Each year, with feedback from builders nationwide, the NAHB Research Center's Annual Builder Practices Survey (ABPS) documents materials usage in new-home construction. The ABPS covers new-home construction material purchases by volume, size, style, type, and other characteristics. A review of 2002 results shows a continued movement toward the use of durable exterior materials. Two categories experiencing noteworthy gains are plastic- and cement-based exterior products.

It's not surprising that durable exterior products are receiving so much attention. In recent months, insurance coverage for builders, trade contractors, and design professionals has become dramatically less available than in previous years. Builders are seeing enormous increases in premiums--ranging from 50 percent to 1,000 percent. And the insurance industry has narrowed the scope of coverage for builders by attaching exclusionary endorsements to their liability policies. Use of more durable products may help alleviate some of these issues.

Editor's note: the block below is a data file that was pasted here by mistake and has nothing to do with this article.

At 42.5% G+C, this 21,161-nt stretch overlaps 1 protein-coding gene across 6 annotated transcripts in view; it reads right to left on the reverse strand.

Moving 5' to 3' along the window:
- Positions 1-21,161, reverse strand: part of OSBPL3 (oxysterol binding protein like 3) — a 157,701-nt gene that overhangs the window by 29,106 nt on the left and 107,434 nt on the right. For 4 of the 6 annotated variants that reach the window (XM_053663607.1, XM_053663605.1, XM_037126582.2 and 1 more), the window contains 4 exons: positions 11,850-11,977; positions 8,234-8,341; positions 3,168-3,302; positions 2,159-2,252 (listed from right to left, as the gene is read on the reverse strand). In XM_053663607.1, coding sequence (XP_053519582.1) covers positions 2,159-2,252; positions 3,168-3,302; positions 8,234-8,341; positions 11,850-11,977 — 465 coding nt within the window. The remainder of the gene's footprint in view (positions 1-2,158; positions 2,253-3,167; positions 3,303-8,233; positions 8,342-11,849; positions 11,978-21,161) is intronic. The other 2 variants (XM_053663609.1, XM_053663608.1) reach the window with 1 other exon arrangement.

ABPS data show three products that stand out for increased usage. Wood-plastic composite decking grew from 2 percent of all new-home decking in 1995 to 17 percent in 2002. Fiber-cement siding, which is termite-resistant and non-combustible, now holds 12 percent of the new-home construction siding market as compared to 2 percent in 1995. In addition, the NAHB Research Center's market research division is tracking the rapid acceptance of cellular PVC and wood-plastic composite exterior trim and molding materials. Cellular PVC lumber is a solid, extruded material that has the working characteristics of wood. Cellular PVC and wood-plastic composite, in combination, account for 10 percent of the market.

The NAHB Research Center is looking for builders to participate in the next ABPS. Contact Sarah Kositzke at 800-638-8556, ext. 6296, or skositzke@nahbrc.org for more information.